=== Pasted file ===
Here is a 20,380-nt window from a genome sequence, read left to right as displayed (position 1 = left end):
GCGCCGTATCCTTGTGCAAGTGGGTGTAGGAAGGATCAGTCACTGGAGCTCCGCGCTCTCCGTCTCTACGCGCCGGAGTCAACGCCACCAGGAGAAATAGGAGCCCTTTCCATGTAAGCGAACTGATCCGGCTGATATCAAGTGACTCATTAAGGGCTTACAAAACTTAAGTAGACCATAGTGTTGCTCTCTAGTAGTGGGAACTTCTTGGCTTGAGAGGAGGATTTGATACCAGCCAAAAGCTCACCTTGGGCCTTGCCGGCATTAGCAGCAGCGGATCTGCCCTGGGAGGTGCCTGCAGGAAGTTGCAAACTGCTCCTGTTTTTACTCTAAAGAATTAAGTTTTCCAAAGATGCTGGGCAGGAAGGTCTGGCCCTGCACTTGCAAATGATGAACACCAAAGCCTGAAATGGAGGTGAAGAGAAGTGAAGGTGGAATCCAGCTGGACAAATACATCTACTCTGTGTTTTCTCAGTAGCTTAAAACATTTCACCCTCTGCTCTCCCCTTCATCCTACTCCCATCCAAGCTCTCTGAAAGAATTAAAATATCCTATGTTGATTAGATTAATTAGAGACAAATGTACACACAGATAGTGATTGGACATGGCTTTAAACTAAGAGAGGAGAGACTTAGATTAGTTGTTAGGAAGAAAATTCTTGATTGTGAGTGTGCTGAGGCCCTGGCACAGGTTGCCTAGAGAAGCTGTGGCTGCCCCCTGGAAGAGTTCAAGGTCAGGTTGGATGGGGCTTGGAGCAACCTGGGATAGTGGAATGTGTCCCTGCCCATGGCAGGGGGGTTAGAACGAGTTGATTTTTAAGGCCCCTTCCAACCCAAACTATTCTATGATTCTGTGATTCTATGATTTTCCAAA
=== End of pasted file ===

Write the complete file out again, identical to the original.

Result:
Here is a 20,380-nt window from a genome sequence, read left to right as displayed (position 1 = left end):
GCGCCGTATCCTTGTGCAAGTGGGTGTAGGAAGGATCAGTCACTGGAGCTCCGCGCTCTCCGTCTCTACGCGCCGGAGTCAACGCCACCAGGAGAAATAGGAGCCCTTTCCATGTAAGCGAACTGATCCGGCTGATATCAAGTGACTCATTAAGGGCTTACAAAACTTAAGTAGACCATAGTGTTGCTCTCTAGTAGTGGGAACTTCTTGGCTTGAGAGGAGGATTTGATACCAGCCAAAAGCTCACCTTGGGCCTTGCCGGCATTAGCAGCAGCGGATCTGCCCTGGGAGGTGCCTGCAGGAAGTTGCAAACTGCTCCTGTTTTTACTCTAAAGAATTAAGTTTTCCAAAGATGCTGGGCAGGAAGGTCTGGCCCTGCACTTGCAAATGATGAACACCAAAGCCTGAAATGGAGGTGAAGAGAAGTGAAGGTGGAATCCAGCTGGACAAATACATCTACTCTGTGTTTTCTCAGTAGCTTAAAACATTTCACCCTCTGCTCTCCCCTTCATCCTACTCCCATCCAAGCTCTCTGAAAGAATTAAAATATCCTATGTTGATTAGATTAATTAGAGACAAATGTACACACAGATAGTGATTGGACATGGCTTTAAACTAAGAGAGGAGAGACTTAGATTAGTTGTTAGGAAGAAAATTCTTGATTGTGAGTGTGCTGAGGCCCTGGCACAGGTTGCCTAGAGAAGCTGTGGCTGCCCCCTGGAAGAGTTCAAGGTCAGGTTGGATGGGGCTTGGAGCAACCTGGGATAGTGGAATGTGTCCCTGCCCATGGCAGGGGGGTTAGAACGAGTTGATTTTTAAGGCCCCTTCCAACCCAAACTATTCTATGATTCTGTGATTCTATGATTTTCCAAA